The Aristo #6 turnout in brass has been out on the market since last fall, with the stainless steel version just recently made available. Several of our club members have installed them on their layouts with success. We have come a long way from the old four foot diameter turnouts that were originally introduced by both LGB and Aristo when they first went into large scale production production. With 1/29 models getting larger due to the demand for prototypical main line steam and diesel, the old turnouts have become unacceptable to most modelers. Aristo's first major step was to the wide radius turnout which has recently has been released by LGB. This wide-radius turnout will handle all rolling stock that is out on the market today, and is comparable to those used by real railroads for sidings and cross over tracks in yards and terminals. If properly installed with a piece of straight track before and after the turnout, an a half section of straight track between turnouts, the crossing from one main line to another can be accomplished without the risk of derailment.
The #6 turnout is not technically a turnout, but is rather a "divergent switch". It does not curve away from the main line like other turnouts, but actually goes in a straight line. The #6 turnout diverges at 9.5 degrees to a straight path. If you want to make a two-way crossing with four of these babies, you will need a 19 degree crossover to connect them. To make a siding, there will be some track cutting or a section of curve track to get from the divergent track back parallel to the main line. Aristo is planning on releasing a "siding set" which includes a six inch piece of straight track and a special curve section to accomplish this task. The release date is supposed to be this year, but no word has come out from them at this time.
This turnout itself is 900 mm long or 35 7/16 inches. In other words, it is a long piece of track that may not be suited to every railroad. Once again we don't have a turnout that can be dropped in to replace a section of existing track. I found this out when I installed the wide-radius turnouts in my layout. They are 18 inches long, which required the removal of one 12 inch straight and one six inch straight that I had placed in my track plan for that particular contigency. So remember these measurements when you are planning your layout or want to cut one of these turnouts into your existing track plan.
The #6 turnout includes an electrically conductive metal frog that is isolated from all its adjacent rails with small gaps, and receives its track power of proper polarity through a micro switch located on the underside of the turnout. It is switched by one of the point rails when the points are thrown. This powered frog in an Aristo turnout is a new concept, and should be quite beneficial to thost that may be running some shorter locomotives over their layout. One disadvantage is that you must remember to throw the turnout to the proper direction, or the locomotive will short out when running through, even though the springs in the throw will allow the wheels to pass like it does in other Aristo turnouts.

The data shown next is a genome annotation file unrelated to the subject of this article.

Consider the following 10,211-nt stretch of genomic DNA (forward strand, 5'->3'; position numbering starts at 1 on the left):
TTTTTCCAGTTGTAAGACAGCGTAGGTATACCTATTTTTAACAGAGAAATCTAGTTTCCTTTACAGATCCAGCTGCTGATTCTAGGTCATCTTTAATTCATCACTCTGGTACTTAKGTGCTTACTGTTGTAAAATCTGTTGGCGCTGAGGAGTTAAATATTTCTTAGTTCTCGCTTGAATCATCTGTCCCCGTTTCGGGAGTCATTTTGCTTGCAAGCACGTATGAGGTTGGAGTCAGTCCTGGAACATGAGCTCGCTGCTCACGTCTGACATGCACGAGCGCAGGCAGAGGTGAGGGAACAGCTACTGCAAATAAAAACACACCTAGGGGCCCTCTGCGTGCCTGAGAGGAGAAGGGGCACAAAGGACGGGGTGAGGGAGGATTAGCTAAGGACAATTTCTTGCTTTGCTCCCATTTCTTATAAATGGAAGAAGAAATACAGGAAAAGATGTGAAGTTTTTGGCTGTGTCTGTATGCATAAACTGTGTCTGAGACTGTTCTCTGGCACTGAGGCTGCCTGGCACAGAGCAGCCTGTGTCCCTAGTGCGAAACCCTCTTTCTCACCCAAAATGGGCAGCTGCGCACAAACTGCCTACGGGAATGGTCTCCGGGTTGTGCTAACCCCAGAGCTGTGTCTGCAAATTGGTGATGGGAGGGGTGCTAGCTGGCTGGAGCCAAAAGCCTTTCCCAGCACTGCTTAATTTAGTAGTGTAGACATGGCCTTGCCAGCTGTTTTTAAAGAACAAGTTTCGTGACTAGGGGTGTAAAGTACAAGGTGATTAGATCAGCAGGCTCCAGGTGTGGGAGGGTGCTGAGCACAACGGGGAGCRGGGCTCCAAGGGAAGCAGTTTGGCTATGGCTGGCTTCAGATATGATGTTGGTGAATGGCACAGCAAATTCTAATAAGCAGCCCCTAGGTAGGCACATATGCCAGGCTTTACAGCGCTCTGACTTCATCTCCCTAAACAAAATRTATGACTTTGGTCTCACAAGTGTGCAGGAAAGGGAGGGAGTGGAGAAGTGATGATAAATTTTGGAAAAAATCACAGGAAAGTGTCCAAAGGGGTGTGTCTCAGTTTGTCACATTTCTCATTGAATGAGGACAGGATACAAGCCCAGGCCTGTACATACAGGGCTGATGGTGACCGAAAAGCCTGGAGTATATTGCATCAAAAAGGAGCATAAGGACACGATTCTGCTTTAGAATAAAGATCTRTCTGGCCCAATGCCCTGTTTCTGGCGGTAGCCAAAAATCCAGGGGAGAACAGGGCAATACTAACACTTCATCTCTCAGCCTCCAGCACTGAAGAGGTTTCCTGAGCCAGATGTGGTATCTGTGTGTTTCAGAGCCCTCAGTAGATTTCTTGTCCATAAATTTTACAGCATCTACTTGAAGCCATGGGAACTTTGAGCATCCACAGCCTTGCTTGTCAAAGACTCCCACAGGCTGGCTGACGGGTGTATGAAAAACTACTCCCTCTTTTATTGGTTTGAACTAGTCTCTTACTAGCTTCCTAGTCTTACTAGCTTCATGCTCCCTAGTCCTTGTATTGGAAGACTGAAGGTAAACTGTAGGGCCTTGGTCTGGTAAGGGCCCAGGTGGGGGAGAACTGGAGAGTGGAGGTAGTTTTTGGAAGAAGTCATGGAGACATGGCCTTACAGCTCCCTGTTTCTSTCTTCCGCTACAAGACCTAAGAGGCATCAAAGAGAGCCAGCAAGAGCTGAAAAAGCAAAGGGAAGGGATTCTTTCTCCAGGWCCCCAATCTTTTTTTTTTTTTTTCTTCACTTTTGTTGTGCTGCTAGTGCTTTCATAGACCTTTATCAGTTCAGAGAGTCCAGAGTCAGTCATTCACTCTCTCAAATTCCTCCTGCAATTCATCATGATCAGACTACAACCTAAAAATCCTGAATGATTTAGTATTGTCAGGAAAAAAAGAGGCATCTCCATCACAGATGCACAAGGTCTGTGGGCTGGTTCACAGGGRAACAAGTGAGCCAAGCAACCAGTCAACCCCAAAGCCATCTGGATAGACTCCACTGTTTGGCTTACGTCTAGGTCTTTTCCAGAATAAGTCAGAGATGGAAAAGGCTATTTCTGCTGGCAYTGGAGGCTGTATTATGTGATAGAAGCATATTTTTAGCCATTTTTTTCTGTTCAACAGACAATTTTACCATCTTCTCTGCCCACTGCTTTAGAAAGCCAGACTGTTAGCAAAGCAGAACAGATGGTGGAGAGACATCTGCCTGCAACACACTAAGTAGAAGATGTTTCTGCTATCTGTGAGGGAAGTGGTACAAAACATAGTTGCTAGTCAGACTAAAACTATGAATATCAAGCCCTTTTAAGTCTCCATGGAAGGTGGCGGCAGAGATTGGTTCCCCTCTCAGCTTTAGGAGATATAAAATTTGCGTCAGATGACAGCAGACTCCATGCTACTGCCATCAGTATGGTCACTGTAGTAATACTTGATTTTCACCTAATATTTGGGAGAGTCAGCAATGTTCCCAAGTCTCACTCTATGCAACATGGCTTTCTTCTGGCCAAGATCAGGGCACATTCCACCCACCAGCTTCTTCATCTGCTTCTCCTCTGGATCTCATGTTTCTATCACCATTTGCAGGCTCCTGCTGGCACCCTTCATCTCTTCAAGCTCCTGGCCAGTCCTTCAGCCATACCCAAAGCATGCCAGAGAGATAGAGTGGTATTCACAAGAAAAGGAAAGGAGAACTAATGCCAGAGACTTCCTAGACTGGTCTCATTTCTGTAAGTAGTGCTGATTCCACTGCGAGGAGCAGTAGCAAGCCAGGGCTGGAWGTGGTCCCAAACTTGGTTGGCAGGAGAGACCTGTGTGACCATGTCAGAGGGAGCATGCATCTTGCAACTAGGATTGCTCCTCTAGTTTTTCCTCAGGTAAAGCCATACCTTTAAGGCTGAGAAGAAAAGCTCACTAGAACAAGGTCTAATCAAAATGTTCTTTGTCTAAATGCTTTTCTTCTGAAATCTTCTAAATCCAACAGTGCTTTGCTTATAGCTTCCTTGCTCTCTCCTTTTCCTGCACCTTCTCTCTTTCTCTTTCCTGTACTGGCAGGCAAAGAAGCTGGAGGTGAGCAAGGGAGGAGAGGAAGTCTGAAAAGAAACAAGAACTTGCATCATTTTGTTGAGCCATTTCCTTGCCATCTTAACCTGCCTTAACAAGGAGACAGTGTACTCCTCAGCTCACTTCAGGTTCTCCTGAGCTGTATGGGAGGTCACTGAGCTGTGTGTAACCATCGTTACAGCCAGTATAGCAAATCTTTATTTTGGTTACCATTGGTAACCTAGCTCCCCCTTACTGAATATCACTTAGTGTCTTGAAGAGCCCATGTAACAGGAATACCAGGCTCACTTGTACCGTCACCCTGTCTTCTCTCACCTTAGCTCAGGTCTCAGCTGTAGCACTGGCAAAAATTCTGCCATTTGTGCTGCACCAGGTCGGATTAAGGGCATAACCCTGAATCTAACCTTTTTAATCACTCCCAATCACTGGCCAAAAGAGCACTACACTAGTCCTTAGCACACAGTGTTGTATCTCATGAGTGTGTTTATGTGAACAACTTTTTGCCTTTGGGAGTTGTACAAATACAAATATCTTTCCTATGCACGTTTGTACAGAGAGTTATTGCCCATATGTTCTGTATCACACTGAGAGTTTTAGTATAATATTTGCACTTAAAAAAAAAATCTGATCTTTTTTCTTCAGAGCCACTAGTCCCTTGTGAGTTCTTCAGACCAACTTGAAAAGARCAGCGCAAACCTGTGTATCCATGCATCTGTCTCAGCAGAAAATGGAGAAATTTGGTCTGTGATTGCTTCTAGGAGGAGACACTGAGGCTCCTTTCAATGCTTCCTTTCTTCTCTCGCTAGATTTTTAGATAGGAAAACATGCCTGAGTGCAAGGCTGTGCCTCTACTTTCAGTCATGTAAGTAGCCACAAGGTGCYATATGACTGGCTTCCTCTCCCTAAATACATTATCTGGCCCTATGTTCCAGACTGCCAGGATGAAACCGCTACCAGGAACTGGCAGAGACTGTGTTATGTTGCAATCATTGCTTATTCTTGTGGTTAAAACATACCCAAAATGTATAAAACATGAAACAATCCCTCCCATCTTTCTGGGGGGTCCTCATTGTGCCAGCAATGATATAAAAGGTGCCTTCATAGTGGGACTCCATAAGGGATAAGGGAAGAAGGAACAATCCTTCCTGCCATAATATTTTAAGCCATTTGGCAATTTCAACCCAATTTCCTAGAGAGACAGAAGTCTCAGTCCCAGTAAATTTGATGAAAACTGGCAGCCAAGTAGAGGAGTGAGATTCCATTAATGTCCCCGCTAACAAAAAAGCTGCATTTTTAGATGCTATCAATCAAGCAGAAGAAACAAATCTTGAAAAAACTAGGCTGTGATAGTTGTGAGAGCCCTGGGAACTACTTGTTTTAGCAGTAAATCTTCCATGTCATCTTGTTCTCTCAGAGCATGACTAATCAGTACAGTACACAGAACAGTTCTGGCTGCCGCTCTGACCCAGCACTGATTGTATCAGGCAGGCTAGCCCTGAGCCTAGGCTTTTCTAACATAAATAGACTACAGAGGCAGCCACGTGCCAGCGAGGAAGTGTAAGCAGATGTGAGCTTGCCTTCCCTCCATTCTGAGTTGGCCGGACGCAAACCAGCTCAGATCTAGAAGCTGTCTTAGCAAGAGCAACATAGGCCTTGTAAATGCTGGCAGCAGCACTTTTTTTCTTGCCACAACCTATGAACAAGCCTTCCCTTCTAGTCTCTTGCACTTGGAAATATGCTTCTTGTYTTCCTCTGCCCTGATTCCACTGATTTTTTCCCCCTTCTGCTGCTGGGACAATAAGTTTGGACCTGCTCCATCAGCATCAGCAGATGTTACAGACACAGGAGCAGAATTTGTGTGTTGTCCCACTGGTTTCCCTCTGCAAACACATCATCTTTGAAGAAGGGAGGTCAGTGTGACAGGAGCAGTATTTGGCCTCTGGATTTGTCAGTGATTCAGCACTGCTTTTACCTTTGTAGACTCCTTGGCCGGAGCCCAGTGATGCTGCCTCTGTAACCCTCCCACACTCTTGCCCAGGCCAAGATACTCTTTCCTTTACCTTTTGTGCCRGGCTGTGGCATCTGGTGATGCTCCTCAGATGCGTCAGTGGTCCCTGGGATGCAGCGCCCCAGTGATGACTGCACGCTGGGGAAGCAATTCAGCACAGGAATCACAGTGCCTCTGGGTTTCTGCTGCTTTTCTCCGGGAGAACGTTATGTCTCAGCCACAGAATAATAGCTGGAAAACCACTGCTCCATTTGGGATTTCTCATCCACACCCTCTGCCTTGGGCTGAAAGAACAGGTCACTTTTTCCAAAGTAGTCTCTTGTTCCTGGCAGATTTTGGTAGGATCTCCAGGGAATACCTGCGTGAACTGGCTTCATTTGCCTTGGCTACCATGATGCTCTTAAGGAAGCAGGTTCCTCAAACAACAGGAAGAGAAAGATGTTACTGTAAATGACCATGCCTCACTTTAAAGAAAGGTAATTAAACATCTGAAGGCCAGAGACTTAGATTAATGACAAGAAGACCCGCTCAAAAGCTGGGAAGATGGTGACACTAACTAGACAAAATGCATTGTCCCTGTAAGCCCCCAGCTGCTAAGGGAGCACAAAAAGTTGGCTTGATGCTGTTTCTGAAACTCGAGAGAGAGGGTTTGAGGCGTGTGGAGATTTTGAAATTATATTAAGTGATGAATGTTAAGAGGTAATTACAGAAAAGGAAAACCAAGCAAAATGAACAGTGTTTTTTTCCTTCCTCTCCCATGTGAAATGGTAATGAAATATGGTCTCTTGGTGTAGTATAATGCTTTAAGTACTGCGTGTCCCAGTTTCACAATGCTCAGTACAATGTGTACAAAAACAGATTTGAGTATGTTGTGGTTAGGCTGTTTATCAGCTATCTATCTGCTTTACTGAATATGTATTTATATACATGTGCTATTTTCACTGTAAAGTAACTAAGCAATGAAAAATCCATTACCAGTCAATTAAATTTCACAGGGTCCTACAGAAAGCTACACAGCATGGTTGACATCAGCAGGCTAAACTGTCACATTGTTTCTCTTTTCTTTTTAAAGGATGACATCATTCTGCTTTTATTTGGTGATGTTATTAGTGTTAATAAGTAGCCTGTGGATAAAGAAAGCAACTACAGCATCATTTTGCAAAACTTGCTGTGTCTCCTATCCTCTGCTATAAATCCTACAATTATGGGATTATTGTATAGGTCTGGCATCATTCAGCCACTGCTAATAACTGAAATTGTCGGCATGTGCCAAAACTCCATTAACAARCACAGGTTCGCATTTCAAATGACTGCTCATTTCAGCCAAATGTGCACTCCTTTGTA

There is some recommended prep that must be done before these turnouts are installed on your outdoor layout. All screws need to be checked for tightness, a coating of non conductive grease must be placed on the micro-switch, and all electrical connections should be insulated with rubber cement or silicone. Check the throw of the points to make sure they seat properly on the rail when the turnout is thrown. In some cases, a slight dressing with a file may eliminate future derailments. One of the most important criteria for this or any turnout, is that it be mounted in a level position across the rails. This one check could eliminate many headaches while running your trains.
Some of the earlier problems encountered with this new turnout concerned micro-switch failiure. Aristo will make repairs at no cost to you, but I understand that it was only the initial run that had problems. One thing is for certain, your wheels must be "in gauge" to properly negotiate the points and frog of this piece of trackwork. I also hear that is does not like LGB deep flanges, which would also probably also include any MTH offerings. The flangeway depth can be increased with a Dremel tool, so this problem is really not catastrophic. I have not heard anyone make comments about USA sliders snagging on the points or flangeway like they do in other Aristo turnouts.
I personally do not care for the Aristo throw and its linkage. It is set up to prevent derailments if a train goes through the turnout when it is set against the direction of travel. All Aristo turnouts use this system, and it is prone to problems in the outdoor environment with grit and debris getting into the points, along with rust destroying the springs. I have changed all my turnouts to manual throws which lock the points in the direction set. This has eliminated derailments due to a loco picking the points, or from points that only partially throw. Of course, you completely eliminate the non-derailing function, but I always check my turnouts before proceeding like the prototype does. If you want remote control for your turnouts, I would then recommend one of the air systems that is available on the market at present.
Well, there it is. A turnout that looks prototypically correct, that will handle long locomotives and cars. Changing tracks without derailment should be no problem with these turnouts in place. The only negative factor is the space required for installation. At almost a yard in length, they will require a lot of space.